8. Hi there again… Hmmm, you’re right, I can’t seem to do the sequential search over at SymAtlas either. Thanks for pointing that out. I can’t promise we’ll be able to restore that functionality at SymAtlas, but if not, it definitely increases the priority of that item (and a better gene list management tool overall) over at BioGPS.

    Please keep the feedback coming…


  9. Christopher

    I would like to add my 2 cents worth – the addition of tissue expression level searching is something that is absolutely necessary as this is easily done on other platforms. Is this still available on the symatlas? How can I log on to the old platform?

  10. I’d like to compliment you on all the nice looking features. I do agree with many other bloggers that the feature of looking for genes which are 3x higher in one tissue and 5x lower in another tissue is key. I used this to define and work out my work in the past which lead to a nature paper. Hopefully this feature will be back online.

  11. Anonymous

    hi, i wish that the ability to look at genes all similarly expressed in different tissues was available. this was the best thing about symatlas…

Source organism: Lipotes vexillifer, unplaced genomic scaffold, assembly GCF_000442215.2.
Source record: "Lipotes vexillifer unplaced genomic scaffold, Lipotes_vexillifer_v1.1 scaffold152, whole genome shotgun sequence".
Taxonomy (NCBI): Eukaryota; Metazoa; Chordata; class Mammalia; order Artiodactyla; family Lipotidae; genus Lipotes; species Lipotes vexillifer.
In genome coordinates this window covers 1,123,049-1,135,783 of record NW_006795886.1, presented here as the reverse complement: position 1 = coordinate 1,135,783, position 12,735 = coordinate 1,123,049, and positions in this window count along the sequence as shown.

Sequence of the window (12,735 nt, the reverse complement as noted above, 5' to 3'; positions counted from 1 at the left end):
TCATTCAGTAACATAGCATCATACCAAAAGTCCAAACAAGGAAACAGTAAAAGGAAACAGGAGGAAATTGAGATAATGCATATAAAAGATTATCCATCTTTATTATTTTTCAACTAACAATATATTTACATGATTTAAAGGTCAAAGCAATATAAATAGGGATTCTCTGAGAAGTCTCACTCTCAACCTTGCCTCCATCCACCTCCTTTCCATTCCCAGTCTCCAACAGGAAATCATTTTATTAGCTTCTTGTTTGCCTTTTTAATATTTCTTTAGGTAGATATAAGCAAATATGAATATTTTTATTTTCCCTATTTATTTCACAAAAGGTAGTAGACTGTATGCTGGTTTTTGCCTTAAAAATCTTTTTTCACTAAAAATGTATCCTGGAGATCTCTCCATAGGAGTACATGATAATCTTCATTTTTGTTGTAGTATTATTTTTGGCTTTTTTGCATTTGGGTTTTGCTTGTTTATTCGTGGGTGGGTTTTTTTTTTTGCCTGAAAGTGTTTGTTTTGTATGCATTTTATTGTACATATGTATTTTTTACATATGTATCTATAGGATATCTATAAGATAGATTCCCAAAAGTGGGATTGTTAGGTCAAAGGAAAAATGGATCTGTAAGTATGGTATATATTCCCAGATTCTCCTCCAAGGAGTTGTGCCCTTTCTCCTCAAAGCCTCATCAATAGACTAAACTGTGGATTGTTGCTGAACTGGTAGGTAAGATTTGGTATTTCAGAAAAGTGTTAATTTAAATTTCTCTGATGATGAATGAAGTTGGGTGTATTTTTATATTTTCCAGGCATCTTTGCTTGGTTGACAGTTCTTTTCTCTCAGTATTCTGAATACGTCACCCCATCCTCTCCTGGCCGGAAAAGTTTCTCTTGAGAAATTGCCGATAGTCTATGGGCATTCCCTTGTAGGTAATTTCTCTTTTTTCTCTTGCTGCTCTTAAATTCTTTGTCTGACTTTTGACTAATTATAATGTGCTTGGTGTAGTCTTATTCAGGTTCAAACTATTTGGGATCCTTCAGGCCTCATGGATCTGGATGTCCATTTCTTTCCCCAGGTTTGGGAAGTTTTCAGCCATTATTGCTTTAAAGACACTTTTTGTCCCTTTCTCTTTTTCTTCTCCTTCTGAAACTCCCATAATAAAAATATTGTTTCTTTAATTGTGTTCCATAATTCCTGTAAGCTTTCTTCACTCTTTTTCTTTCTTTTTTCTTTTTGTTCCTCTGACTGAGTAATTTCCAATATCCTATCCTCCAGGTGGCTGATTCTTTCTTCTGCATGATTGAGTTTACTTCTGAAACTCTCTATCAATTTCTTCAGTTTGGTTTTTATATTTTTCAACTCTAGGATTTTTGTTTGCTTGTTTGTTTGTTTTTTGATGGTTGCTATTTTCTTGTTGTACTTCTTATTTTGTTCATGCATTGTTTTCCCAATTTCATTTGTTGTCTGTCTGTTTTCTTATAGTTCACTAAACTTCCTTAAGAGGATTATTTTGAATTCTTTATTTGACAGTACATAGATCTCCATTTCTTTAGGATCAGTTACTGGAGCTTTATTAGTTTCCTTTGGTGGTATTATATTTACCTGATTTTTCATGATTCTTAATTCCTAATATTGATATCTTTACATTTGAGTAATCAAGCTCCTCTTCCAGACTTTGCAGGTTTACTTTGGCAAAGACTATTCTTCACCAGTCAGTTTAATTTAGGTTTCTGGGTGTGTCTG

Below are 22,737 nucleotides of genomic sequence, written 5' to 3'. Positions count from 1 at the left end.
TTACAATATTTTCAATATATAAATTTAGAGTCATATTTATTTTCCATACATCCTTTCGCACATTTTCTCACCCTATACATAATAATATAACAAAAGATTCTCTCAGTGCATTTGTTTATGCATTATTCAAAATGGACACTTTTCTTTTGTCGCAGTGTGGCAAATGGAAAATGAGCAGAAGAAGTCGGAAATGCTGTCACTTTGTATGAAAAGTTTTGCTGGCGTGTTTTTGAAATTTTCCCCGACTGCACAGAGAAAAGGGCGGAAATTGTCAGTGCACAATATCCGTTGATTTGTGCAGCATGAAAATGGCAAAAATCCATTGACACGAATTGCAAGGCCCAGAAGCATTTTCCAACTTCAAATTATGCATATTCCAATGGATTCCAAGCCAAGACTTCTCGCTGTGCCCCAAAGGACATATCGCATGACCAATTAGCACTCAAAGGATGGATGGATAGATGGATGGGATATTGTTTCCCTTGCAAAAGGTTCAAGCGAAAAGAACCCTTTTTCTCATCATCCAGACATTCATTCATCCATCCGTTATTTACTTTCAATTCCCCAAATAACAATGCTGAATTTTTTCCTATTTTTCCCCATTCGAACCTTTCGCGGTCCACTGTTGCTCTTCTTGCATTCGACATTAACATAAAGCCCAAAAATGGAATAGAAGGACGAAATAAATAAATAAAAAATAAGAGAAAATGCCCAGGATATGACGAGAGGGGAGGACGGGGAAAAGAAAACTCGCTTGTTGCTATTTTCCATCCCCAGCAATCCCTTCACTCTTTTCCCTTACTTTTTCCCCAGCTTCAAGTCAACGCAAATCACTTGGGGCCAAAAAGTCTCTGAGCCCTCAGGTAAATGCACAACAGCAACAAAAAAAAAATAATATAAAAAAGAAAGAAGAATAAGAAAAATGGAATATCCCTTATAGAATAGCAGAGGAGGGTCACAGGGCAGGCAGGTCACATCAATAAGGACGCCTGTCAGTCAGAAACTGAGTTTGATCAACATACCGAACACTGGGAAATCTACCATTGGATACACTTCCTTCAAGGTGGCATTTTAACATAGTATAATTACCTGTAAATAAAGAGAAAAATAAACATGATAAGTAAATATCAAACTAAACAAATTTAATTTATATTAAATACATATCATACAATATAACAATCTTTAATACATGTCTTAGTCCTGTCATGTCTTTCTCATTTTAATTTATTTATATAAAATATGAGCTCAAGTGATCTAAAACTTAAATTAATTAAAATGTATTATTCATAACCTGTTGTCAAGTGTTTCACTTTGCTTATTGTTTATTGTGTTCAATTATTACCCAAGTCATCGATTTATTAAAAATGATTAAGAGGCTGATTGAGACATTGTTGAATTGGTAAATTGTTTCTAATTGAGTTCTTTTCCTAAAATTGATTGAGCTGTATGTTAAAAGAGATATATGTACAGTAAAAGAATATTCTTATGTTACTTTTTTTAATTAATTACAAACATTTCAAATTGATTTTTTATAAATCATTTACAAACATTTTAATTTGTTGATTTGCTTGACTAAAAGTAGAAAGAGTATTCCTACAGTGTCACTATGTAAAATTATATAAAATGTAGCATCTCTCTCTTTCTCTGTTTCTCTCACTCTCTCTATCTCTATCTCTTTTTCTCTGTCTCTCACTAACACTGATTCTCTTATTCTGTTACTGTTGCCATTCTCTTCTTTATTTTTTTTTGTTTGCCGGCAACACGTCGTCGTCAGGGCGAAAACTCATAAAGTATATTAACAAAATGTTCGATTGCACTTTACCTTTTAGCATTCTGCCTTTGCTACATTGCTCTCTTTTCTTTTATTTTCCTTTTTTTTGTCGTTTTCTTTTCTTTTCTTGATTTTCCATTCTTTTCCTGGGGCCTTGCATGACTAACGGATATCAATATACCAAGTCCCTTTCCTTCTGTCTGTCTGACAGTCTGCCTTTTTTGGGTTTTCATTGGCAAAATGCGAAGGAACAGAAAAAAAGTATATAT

12. Christopher, you can still reach SymAtlas at http://symatlas.gnf.org. But I’m not sure we’re talking about the same thing, because I’m not aware of other tools that allow searching by expression. Can you elaborate?

    Yo and anonymous, duly noted.

    Thanks to all of you for your comments and suggestions…


  13. Anonymous


    I would like to download all gene-expression datasets in biogps, is it possible? Please let me know what is the procedure.

    Thanks a lot!

  14. Hello Anonymous,

    Yes, you can download the expression data found in BioGPS. Please see http://wombat.gnf.org and http://wombat.gnf.org/suppl.html. Let us know if you have any problems.


  15. I’m trying to finish a manuscript for publication and need access to the “search by expression” feature available on the old Symatlas webpage. Unfortunately, when following the link: http://symatlas.gnf.org
    I am no longer able to access the old Symatlas page, instead I just get the automatic redirect to BioGPS. I thought old Symatlas features were supposed to be available on BioGPS BEFORE Symatlas was shut down completely. Any help you could offer would be greatly appreciated. Thanks.

  16. Joseph, thanks for letting us know about the SymAtlas outage. Unfortunately, the hardware that hosts SymAtlas is getting a bit long in the tooth, but we are experiencing periodic outages. Thankfully, restoring service is an easy fix, so please let us know whenever you notice that the site is not behaving normally.

    And rest assured, BioGPS will have search by correlation before we retire SymAtlas, as promised… And, you can expect an official notice on the blog and mailing list.